The IEEE Circuits and Systems Society has awarded ECE’s Prof. Keshab Parhi the Mac Van Valkenburg Award for pioneering contributions to VLSI digital signal processing architectures, design methodologies, and their applications to wired and wireless communications, and service to IEEE Circuits and Systems Society.
The Mac Van Valkenburg Award honors individuals for outstanding technical contributions and distinguishable leadership in a field within the scope of the Circuits and Systems Society. The award is based on the quality and significance of contribution, and continuity of technical leadership.
Prof. Parhi has made significant and long-lasting impacts through his seminal and pioneering research in the broad field of Very Large Scale Integrated (VLSI) design of digital signal processing, image processing and communications systems. His research is used in many integrated circuit chips for broadband communications systems that form the backbone of the internet. Examples include gigabit ethernet and 10-gigabit ethernet on copper and fiber cables, cable modems, settop boxes, chip-to-chip communication in backplanes and serializers-deserializers (a.k.a. serdes), cell phones, and storage systems. He is widely recognized for his pioneering work on pipelining and parallel processing of numerous recursive computations such as decision-feedback equalizers and Tomlinson-Harashima precoders using various look-ahead techniques. He developed the theory of folding and
unfolding transformations for data-flow graphs that describe digital signal processing programs. He also authored the text book: VLSI Digital Signal Processing Systems (John Wiley and Sons, 1999). He is the author of over 600 papers and inventor or coinventor of 29 US patents.
Prof. Parhi has served the IEEE Circuits and Systems (CAS) society in numerous capacities. He was the Editor-in-Chief of the IEEE Transactions on Circuits and Systems, Part-I during 2004 and 2005. He has served in Associate Editor capacity for various journals 14 times. He served on the Board of Governors of the CAS society during 2005-2007. He was Chair of the Technical Committee on VLSI Systems and Applications during 2003 and 2004, and a founding member of the Nano-Giga Technical Committee of the IEEE CAS society. Previously, Prof. Parhi was awarded the 2012 Charles A. Desoer Technical Achievement award and a 2000 Golden Jubilee Medal from the IEEE CAS Society. He also received the 2003 Kiyo Tomiyasu Technical Field award from the IEEE and the 2004 Frederick Emmons Terman award from the American Society of Engineering Education.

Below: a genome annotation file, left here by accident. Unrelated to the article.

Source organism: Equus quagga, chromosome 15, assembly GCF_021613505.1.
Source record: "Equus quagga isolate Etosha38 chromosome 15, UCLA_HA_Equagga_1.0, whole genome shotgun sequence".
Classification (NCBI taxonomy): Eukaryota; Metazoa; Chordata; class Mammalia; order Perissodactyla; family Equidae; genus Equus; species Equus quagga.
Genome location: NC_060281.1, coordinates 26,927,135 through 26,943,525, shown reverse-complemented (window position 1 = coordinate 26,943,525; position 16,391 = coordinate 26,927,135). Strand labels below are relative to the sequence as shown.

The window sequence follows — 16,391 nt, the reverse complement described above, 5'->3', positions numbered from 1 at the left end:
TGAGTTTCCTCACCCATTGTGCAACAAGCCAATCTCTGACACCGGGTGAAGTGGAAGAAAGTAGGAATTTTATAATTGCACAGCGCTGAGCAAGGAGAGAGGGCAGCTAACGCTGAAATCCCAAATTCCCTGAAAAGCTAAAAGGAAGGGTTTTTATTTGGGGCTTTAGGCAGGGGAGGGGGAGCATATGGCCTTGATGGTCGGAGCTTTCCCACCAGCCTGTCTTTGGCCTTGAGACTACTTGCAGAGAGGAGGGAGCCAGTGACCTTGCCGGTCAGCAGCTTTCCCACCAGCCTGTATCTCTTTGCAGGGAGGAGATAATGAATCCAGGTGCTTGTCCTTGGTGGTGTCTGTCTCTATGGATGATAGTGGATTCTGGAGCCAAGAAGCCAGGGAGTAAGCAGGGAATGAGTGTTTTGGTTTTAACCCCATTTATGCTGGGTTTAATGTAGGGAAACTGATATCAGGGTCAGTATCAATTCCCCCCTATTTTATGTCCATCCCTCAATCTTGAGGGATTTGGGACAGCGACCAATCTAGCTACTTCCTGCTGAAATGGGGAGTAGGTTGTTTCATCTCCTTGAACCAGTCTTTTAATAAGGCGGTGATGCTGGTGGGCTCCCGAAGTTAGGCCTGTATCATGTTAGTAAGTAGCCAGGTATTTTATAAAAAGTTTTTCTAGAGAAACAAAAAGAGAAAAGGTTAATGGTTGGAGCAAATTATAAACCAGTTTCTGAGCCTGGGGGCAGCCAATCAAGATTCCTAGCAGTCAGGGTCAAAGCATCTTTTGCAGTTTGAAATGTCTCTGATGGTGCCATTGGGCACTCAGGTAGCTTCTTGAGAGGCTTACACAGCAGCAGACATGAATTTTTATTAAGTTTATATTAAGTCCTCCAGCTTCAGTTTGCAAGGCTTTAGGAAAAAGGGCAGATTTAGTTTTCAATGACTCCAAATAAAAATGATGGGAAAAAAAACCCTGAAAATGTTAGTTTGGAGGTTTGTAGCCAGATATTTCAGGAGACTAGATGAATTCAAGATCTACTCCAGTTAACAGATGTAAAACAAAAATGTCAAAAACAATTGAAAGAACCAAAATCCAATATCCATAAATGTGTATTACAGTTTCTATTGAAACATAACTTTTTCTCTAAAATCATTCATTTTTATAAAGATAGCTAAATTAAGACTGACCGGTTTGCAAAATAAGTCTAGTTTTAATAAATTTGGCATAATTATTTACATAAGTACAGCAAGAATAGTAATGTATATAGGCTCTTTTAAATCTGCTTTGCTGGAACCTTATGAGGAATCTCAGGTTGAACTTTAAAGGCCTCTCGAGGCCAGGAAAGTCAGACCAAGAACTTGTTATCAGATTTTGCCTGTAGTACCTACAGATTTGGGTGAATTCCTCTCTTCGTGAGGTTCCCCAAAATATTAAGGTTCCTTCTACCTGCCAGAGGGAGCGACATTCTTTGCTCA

Prof. Parhi, along with his former doctoral student Yingjie Lao (now faculty at Clemson University), is also the recipient of the 2017 IEEE VLSI Best Paper Award. The paper “Obfuscating DSP Circuits via High-Level Transformations,” was published in the IEEE Transactions on Very Large Scale Integration (VLSI) Systems in the May 2015 issue.
This paper presents a novel approach to the design of obfuscated circuits for digital signal processing (DSP) applications using high-level transformations, a key-based obfuscating finite-state machine (FSM), and a reconfigurator. The goal is to design DSP circuits that are harder to reverse engineer thereby protecting the designer’s intellectual property. Typically, a hacker determines the functionality of a DSP circuit in one of two ways: either by structural analysis to isolate the original design, or by simulation-based reverse engineering to determine functionality of the design.
To protect DSP circuits against reverse engineering, the obfuscated circuits will only operate in the desired mode with a negligible probability that others would be able to find. Thus, the correct functionality is hidden to the adversary even when the adversary can access the DSP circuits. For details, read the award-winning paper here.